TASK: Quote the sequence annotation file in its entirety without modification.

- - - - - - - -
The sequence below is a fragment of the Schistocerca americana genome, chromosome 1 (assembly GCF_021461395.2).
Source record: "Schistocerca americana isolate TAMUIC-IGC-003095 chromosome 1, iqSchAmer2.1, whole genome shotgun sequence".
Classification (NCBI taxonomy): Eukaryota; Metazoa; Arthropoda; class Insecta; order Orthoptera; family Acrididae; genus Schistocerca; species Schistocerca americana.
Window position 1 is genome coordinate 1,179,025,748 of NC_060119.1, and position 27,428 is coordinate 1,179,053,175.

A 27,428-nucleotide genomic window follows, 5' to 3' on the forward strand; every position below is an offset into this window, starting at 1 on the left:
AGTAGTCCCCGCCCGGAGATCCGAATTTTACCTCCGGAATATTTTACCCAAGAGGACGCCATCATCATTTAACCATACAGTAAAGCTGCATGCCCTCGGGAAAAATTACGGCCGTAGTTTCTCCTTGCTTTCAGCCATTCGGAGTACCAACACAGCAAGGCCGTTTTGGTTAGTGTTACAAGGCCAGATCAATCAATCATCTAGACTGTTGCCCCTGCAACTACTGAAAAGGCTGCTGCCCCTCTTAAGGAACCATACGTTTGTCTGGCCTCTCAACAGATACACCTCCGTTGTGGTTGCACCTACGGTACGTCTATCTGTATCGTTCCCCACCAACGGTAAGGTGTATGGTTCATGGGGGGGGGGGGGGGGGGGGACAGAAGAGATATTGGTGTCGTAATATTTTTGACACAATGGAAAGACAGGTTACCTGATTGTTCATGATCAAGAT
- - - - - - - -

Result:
The sequence below is a fragment of the Schistocerca americana genome, chromosome 1 (assembly GCF_021461395.2).
Source record: "Schistocerca americana isolate TAMUIC-IGC-003095 chromosome 1, iqSchAmer2.1, whole genome shotgun sequence".
Classification (NCBI taxonomy): Eukaryota; Metazoa; Arthropoda; class Insecta; order Orthoptera; family Acrididae; genus Schistocerca; species Schistocerca americana.
Window position 1 is genome coordinate 1,179,025,748 of NC_060119.1, and position 27,428 is coordinate 1,179,053,175.

A 27,428-nucleotide genomic window follows, 5' to 3' on the forward strand; every position below is an offset into this window, starting at 1 on the left:
AGTAGTCCCCGCCCGGAGATCCGAATTTTACCTCCGGAATATTTTACCCAAGAGGACGCCATCATCATTTAACCATACAGTAAAGCTGCATGCCCTCGGGAAAAATTACGGCCGTAGTTTCTCCTTGCTTTCAGCCATTCGGAGTACCAACACAGCAAGGCCGTTTTGGTTAGTGTTACAAGGCCAGATCAATCAATCATCTAGACTGTTGCCCCTGCAACTACTGAAAAGGCTGCTGCCCCTCTTAAGGAACCATACGTTTGTCTGGCCTCTCAACAGATACACCTCCGTTGTGGTTGCACCTACGGTACGTCTATCTGTATCGTTCCCCACCAACGGTAAGGTGTATGGTTCATGGGGGGGGGGGGGGGGGGGGACAGAAGAGATATTGGTGTCGTAATATTTTTGACACAATGGAAAGACAGGTTACCTGATTGTTCATGATCAAGAT